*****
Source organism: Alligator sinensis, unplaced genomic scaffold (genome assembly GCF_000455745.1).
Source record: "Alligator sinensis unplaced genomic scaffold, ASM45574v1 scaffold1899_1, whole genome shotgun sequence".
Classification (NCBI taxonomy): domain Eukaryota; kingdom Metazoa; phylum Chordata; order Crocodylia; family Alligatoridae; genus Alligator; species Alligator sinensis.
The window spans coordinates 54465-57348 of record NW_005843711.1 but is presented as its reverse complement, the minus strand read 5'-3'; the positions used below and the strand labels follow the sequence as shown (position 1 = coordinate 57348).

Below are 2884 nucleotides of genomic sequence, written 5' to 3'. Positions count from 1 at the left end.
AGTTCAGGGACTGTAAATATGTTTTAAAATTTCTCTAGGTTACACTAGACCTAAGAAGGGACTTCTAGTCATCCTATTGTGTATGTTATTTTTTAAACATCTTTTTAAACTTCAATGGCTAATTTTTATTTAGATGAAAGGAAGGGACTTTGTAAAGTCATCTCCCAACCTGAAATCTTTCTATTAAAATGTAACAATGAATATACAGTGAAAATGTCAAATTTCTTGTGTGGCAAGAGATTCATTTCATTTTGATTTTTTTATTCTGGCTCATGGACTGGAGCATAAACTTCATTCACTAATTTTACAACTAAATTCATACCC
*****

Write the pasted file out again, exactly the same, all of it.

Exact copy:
Source organism: Alligator sinensis, unplaced genomic scaffold (genome assembly GCF_000455745.1).
Source record: "Alligator sinensis unplaced genomic scaffold, ASM45574v1 scaffold1899_1, whole genome shotgun sequence".
Classification (NCBI taxonomy): domain Eukaryota; kingdom Metazoa; phylum Chordata; order Crocodylia; family Alligatoridae; genus Alligator; species Alligator sinensis.
The window spans coordinates 54465-57348 of record NW_005843711.1 but is presented as its reverse complement, the minus strand read 5'-3'; the positions used below and the strand labels follow the sequence as shown (position 1 = coordinate 57348).

Below are 2884 nucleotides of genomic sequence, written 5' to 3'. Positions count from 1 at the left end.
AGTTCAGGGACTGTAAATATGTTTTAAAATTTCTCTAGGTTACACTAGACCTAAGAAGGGACTTCTAGTCATCCTATTGTGTATGTTATTTTTTAAACATCTTTTTAAACTTCAATGGCTAATTTTTATTTAGATGAAAGGAAGGGACTTTGTAAAGTCATCTCCCAACCTGAAATCTTTCTATTAAAATGTAACAATGAATATACAGTGAAAATGTCAAATTTCTTGTGTGGCAAGAGATTCATTTCATTTTGATTTTTTTATTCTGGCTCATGGACTGGAGCATAAACTTCATTCACTAATTTTACAACTAAATTCATACCC